Dana M. Polanichka
N/A (Prof. P. is in Bhutan for Fall 2019.)
Late antique, medieval, and early modern European political and cultural history, especially gender, sexuality, and the conception of scandal at the Carolingian court.
A complete bibliophile, I am always excited to talk to students, colleagues, friends, and (honestly) strangers about books, particularly classic and contemporary novels. In my spare time, I enjoy traveling the world, studying Buddhism, and practicing mindfulness and meditation. I have a particular affection for the Himalayan, Buddhist kingdom of Bhutan where I am spending the 2019–2020 academic year. Originally from Scranton, Pennsylvania, I consider NEPA (northeastern Pennsylvania) my home away from home.
Ph.D., History, University of California, Los Angeles
M.A., History, University of California, Los Angeles
A.B., Medieval Studies, Dartmouth College
My research centers on early medieval European history, specifically the Carolingian realm from the reign of Pepin the Short (r. 751–768 CE) through the civil wars of the 840s CE. I approach the Frankish world through the lenses of cultural, political, and gender history. The questions animating my research involve the intersection of religion and royal power, the role of physicality and space in Christian devotion and the political imagination, and, more recently, the nature of the gendered body in the Church and at court.
My current research explores gender, sexuality and family at the Carolingian court and among the Frankish aristocracy during the reigns of Charlemagne (768-814 CE), Louis the Pious (814-840 CE), and Louis the Pious’s sons (840–877 CE). My first major project in this area explores the life of Charlemagne’s second daughter, Bertha, and the gendered nature of scandal at the Carolingian court through a biographical narrative lens. My second major project examines a handbook penned by a Frankish aristocratic woman for her son in the mid-ninth century. These two projects, as well as many of my articles, have been undertaken in full collaboration with Wheaton undergraduate students.
I enjoy teaching courses that span the ancient, medieval, and early modern Western worlds, especially those focusing on religion, gender, and all forms of intellectual, cultural, and political history. All my classes encourage interdisciplinary exploration and the examination of myriad texts, both written and visual.
Courses I have taught include:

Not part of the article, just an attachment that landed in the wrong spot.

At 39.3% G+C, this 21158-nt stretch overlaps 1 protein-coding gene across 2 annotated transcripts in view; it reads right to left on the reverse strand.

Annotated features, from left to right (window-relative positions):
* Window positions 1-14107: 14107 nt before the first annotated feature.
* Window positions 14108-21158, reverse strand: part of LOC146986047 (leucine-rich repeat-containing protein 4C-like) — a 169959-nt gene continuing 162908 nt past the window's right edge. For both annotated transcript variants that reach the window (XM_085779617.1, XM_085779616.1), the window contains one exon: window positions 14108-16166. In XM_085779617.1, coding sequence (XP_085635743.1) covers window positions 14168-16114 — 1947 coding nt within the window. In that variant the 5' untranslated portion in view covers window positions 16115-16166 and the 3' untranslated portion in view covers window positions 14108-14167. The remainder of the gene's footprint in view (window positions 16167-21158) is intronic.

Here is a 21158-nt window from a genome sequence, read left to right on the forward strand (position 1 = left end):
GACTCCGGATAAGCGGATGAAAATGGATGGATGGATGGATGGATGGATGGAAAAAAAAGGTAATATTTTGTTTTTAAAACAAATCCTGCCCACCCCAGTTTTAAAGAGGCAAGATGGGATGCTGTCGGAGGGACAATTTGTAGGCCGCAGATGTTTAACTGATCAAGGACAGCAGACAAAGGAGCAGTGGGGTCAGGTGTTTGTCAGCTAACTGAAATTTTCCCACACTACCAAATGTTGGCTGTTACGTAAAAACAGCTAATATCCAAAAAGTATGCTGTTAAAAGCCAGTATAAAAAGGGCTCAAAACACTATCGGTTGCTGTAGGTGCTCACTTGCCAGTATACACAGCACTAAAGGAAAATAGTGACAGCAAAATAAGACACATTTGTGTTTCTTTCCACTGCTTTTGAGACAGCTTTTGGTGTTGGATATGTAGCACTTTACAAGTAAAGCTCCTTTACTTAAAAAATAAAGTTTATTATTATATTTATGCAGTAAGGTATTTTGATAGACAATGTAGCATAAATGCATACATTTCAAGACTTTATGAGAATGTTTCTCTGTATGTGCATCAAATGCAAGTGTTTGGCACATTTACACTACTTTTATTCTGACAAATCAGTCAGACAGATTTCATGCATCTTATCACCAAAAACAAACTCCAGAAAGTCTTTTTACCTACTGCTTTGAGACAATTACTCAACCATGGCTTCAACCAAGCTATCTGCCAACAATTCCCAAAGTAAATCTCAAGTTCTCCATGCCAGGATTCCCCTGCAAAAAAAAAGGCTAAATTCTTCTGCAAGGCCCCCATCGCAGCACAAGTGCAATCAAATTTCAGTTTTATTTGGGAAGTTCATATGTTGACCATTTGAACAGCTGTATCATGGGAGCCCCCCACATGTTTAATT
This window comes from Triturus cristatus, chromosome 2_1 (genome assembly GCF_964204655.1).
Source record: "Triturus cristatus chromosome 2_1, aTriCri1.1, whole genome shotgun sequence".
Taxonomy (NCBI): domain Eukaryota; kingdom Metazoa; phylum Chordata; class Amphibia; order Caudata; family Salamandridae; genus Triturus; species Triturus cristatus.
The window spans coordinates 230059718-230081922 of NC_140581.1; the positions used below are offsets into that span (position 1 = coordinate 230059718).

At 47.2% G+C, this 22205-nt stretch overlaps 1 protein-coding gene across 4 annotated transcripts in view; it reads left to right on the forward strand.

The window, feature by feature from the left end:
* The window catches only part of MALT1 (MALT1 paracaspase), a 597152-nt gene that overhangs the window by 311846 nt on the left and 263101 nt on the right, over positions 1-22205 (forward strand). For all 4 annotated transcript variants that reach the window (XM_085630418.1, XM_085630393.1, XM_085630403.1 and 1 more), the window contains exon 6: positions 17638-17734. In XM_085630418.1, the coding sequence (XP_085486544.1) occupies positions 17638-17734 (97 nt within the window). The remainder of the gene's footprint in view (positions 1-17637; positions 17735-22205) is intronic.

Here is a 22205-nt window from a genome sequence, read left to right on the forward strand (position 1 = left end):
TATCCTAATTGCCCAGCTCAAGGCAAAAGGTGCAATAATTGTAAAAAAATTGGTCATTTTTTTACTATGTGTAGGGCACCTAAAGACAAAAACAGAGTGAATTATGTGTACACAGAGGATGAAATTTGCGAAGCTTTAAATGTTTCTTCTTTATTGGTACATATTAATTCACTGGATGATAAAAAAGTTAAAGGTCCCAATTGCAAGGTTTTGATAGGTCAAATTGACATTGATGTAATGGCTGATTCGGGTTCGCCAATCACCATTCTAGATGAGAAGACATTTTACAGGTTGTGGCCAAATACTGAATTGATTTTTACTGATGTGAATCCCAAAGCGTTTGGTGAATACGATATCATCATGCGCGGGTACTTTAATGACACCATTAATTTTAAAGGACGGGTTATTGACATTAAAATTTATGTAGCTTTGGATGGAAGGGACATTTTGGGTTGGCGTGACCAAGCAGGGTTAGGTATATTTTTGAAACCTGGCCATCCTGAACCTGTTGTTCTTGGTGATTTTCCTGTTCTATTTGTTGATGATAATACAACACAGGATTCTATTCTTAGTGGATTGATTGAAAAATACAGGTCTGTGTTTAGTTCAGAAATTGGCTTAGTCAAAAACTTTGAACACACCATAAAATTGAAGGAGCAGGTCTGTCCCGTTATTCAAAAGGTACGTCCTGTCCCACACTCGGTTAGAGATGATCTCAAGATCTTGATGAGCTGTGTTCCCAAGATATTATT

- First Year Seminar: The Middle Ages in Popular Culture
- History 101: The Development of Modern Europe to 1789
- History 110. Ancient Western History
- History 111. The History of Europe to 1000 CE
- History 207: Medieval Europe
- History 253: Medieval Popular Religion and Devotion
- History 298. Byzantine History
- History 298. History of England
- History 298: History of Christianity
- History 343: Late Antiquity–Transformation and Migration
- History 344: Sex, Gender, and the Body in the Medieval World (Fall 2013)
- History 398: Carolingian History
- History 401: Senior Seminar
I have also enjoyed teaching courses outside pre-modern Europe and even beyond the discipline of history while leading students on study abroad programs. These international courses include:
- AFDS 201; Witnessing Contemporary African Society (South Africa January 2014 Study-Abroad)
- INT 250: Dzongka Language and Culture (co-instructor, Wheaton in Bhutan Program, Fall 2017 and Fall 2019)
- INT 260: Contemporary Bhutanese Society (Wheaton in Bhutan Program, Fall 2017 and Fall 2019)
- INT 360: Practicum in Bhutan (Wheaton in Bhutan Program, Fall 2017 and Fall 2019)
“Book as Body: Material Activation of the Senses, Maternal Authority, and Spiritual Progression in Dhuoda’s Liber manualis (840s CE),” Mediaevalia 41 (forthcoming 2020).
“‘Quasi per speculum’: Mirror-imagery, vision, and vigilance in Dhuoda’s Liber manualis,” accepted for publication in the Journal of Medieval History (expected publication date: February 2020).
“‘My Temple Should Be a House of Prayer’: The Use and Misuse of Carolingian Churches,” Church History 87, no. 2 (June 2018): 1–28.
“‘As a Brother Should Be’: Siblings, Kinship, and Community in Carolingian Europe,” in Kinship and Community: Social and Cultural History, ed. Jason Coy, Ben Marschke, Jared Poley, and Claudia Verhoeven (Berghahn, 2015).
First author, with Alex Cilley (Wheaton ’14), “The Very Personal History of Nithard: Family and Honor in the Carolingian World,” Early Medieval Europe 22, no. 2 (2014): 171-200.
“Transforming Space, (Per)forming Community: Church Consecration in Carolingian Europe,” Viator 43, no. 1 (Spring 2012): 79-98.
“Another Word on Job-Market Etiquette,” Perspectives in History 49, no. 9 (Dec. 2011): 28-29.
Getting an Academic Job in History. Washington, D.C.: American Historical Association, 2009.
Undergraduate students are key participants in my varied research projects, as noted above. Over the past seven years, I have worked with six different history majors on a research project entitled “Women and Family, Love and Marriage at the Court of Charlemagne.” Our collaborative research has been supported financially by a Wheaton Research Partnership (2010–2014, 2016–present) and five Wheaton College Mars/Mellon Collaborative Summer Research Grants (2011–12, 2015–17).